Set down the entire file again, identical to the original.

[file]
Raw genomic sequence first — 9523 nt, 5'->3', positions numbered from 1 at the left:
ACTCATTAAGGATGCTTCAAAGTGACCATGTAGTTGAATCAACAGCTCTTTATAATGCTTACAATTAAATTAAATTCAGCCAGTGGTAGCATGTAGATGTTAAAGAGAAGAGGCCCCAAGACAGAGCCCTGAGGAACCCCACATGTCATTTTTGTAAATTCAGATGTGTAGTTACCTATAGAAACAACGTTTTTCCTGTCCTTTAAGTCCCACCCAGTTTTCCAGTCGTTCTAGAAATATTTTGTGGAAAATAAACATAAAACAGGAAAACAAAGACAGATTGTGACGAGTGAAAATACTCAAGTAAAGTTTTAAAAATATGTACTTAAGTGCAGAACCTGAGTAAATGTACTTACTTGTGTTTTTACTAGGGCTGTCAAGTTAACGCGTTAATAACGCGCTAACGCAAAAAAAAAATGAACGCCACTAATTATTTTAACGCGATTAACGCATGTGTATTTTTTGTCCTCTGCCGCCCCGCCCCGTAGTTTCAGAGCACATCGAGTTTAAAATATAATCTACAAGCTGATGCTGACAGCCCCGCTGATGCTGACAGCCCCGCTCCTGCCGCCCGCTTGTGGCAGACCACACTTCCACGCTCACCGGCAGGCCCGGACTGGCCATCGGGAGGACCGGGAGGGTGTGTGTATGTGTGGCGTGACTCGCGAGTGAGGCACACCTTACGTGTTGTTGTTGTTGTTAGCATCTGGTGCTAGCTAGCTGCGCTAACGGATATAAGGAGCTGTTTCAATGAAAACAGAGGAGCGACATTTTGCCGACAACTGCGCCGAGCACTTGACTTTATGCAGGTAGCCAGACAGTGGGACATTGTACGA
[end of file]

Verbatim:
Raw genomic sequence first — 9523 nt, 5'->3', positions numbered from 1 at the left:
ACTCATTAAGGATGCTTCAAAGTGACCATGTAGTTGAATCAACAGCTCTTTATAATGCTTACAATTAAATTAAATTCAGCCAGTGGTAGCATGTAGATGTTAAAGAGAAGAGGCCCCAAGACAGAGCCCTGAGGAACCCCACATGTCATTTTTGTAAATTCAGATGTGTAGTTACCTATAGAAACAACGTTTTTCCTGTCCTTTAAGTCCCACCCAGTTTTCCAGTCGTTCTAGAAATATTTTGTGGAAAATAAACATAAAACAGGAAAACAAAGACAGATTGTGACGAGTGAAAATACTCAAGTAAAGTTTTAAAAATATGTACTTAAGTGCAGAACCTGAGTAAATGTACTTACTTGTGTTTTTACTAGGGCTGTCAAGTTAACGCGTTAATAACGCGCTAACGCAAAAAAAAAATGAACGCCACTAATTATTTTAACGCGATTAACGCATGTGTATTTTTTGTCCTCTGCCGCCCCGCCCCGTAGTTTCAGAGCACATCGAGTTTAAAATATAATCTACAAGCTGATGCTGACAGCCCCGCTGATGCTGACAGCCCCGCTCCTGCCGCCCGCTTGTGGCAGACCACACTTCCACGCTCACCGGCAGGCCCGGACTGGCCATCGGGAGGACCGGGAGGGTGTGTGTATGTGTGGCGTGACTCGCGAGTGAGGCACACCTTACGTGTTGTTGTTGTTGTTAGCATCTGGTGCTAGCTAGCTGCGCTAACGGATATAAGGAGCTGTTTCAATGAAAACAGAGGAGCGACATTTTGCCGACAACTGCGCCGAGCACTTGACTTTATGCAGGTAGCCAGACAGTGGGACATTGTACGA